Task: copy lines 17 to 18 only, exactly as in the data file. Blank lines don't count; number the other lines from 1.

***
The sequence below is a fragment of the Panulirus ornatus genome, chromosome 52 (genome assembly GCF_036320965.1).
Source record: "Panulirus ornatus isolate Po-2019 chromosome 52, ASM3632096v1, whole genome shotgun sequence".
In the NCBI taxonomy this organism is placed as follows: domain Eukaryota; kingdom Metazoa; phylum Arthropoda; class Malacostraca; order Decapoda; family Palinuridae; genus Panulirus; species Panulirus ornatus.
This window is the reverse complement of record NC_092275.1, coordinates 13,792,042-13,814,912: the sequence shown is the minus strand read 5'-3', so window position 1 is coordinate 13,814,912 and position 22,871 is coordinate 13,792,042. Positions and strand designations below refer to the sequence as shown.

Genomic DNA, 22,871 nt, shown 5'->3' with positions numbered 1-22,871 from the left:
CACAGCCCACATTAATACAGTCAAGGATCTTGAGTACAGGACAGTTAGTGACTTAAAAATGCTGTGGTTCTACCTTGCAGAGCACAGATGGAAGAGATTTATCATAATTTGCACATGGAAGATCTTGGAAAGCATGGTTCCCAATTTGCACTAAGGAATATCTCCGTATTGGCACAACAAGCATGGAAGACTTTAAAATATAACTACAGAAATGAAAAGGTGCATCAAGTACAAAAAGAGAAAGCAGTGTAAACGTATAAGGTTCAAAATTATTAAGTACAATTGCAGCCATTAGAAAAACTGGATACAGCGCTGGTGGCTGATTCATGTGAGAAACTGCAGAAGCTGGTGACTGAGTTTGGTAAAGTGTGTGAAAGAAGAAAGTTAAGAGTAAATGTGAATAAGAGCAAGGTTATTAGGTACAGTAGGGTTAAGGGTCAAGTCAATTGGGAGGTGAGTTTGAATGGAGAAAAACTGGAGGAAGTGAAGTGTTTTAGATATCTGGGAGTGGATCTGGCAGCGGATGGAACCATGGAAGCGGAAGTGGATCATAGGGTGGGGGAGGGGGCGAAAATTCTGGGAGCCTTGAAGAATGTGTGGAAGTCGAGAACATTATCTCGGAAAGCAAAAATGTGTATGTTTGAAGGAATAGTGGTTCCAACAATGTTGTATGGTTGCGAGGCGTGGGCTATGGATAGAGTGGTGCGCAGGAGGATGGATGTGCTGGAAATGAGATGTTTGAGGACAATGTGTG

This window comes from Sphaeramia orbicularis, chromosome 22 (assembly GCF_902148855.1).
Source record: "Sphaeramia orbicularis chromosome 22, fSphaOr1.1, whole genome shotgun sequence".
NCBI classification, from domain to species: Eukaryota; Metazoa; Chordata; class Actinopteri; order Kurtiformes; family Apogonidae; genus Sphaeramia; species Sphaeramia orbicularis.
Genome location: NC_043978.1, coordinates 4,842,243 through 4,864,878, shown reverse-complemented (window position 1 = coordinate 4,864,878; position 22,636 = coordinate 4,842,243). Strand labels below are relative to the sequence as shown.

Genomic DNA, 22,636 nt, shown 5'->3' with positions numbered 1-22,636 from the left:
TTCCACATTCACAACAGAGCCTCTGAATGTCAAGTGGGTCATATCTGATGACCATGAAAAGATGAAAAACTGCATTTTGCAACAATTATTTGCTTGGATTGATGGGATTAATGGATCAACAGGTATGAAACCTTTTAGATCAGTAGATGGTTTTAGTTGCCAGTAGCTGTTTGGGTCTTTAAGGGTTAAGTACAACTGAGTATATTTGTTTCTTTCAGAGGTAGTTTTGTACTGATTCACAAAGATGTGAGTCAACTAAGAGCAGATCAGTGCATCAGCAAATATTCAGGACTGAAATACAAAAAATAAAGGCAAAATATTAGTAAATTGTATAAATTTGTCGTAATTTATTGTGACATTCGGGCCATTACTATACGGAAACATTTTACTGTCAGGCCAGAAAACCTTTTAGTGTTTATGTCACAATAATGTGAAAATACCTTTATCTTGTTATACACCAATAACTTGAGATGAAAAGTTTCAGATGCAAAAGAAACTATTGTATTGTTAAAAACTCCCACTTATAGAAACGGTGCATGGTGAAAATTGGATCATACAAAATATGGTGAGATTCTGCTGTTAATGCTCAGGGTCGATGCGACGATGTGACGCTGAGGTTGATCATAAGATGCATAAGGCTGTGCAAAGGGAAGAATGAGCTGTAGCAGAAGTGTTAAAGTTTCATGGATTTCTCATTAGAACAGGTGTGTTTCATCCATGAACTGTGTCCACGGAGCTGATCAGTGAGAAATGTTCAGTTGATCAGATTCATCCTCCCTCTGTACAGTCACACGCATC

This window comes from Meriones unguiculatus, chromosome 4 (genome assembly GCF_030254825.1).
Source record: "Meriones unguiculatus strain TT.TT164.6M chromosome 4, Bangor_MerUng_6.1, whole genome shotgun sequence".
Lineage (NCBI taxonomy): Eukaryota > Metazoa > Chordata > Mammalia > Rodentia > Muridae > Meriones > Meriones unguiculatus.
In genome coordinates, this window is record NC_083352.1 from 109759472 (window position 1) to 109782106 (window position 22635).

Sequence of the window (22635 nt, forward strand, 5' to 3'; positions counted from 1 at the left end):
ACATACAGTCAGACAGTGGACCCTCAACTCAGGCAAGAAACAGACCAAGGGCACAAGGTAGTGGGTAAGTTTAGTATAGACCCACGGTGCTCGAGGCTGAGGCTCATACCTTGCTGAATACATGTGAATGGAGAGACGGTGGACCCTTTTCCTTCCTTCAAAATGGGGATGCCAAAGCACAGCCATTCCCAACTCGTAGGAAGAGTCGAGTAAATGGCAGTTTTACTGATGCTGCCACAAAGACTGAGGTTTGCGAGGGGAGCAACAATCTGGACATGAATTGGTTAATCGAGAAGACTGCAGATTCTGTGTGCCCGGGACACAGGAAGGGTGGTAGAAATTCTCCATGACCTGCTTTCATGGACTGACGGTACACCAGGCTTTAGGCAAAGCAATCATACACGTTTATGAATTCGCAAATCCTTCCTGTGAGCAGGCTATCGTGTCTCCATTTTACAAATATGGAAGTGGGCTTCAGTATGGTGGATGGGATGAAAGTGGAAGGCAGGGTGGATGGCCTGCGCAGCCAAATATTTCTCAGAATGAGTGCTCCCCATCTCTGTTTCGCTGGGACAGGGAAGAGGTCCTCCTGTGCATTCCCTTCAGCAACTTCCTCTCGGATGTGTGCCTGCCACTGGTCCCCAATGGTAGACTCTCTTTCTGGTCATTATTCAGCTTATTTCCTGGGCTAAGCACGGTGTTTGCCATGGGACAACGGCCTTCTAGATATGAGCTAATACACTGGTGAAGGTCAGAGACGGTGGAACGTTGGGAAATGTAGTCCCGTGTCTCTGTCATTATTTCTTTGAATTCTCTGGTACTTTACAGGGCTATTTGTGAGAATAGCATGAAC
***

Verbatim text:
Sequence of the window (22635 nt, forward strand, 5' to 3'; positions counted from 1 at the left end):
ACATACAGTCAGACAGTGGACCCTCAACTCAGGCAAGAAACAGACCAAGGGCACAAGGTAGTGGGTAAGTTTAGTATAGACCCACGGTGCTCGAGGCTGAGGCTCATACCTTGCTGAATACATGTGAATGGAGAGACGGTGGACCCTTTTCCTTCCTTCAAAATGGGGATGCCAAAGCACAGCCATTCCCAACTCGTAGGAAGAGTCGAGTAAATGGCAGTTTTACTGATGCTGCCACAAAGACTGAGGTTTGCGAGGGGAGCAACAATCTGGACATGAATTGGTTAATCGAGAAGACTGCAGATTCTGTGTGCCCGGGACACAGGAAGGGTGGTAGAAATTCTCCATGACCTGCTTTCATGGACTGACGGTACACCAGGCTTTAGGCAAAGCAATCATACACGTTTATGAATTCGCAAATCCTTCCTGTGAGCAGGCTATCGTGTCTCCATTTTACAAATATGGAAGTGGGCTTCAGTATGGTGGATGGGATGAAAGTGGAAGGCAGGGTGGATGGCCTGCGCAGCCAAATATTTCTCAGAATGAGTGCTCCCCATCTCTGTTTCGCTGGGACAGGGAAGAGGTCCTCCTGTGCATTCCCTTCAGCAACTTCCTCTCGGATGTGTGCCTGCCACTGGTCCCCAATGGTAGACTCTCTTTCTGGTCATTATTCAGCTTATTTCCTGGGCTAAGCACGGTGTTTGCCATGGGACAACGGCCTTCTAGATATGAGCTAATACACTGGTGAAGGTCAGAGACGGTGGAACGTTGGGAAATGTAGTCCCGTGTCTCTGTCATTATTTCTTTGAATTCTCTGGTACTTTACAGGGCTATTTGTGAGAATAGCATGAAC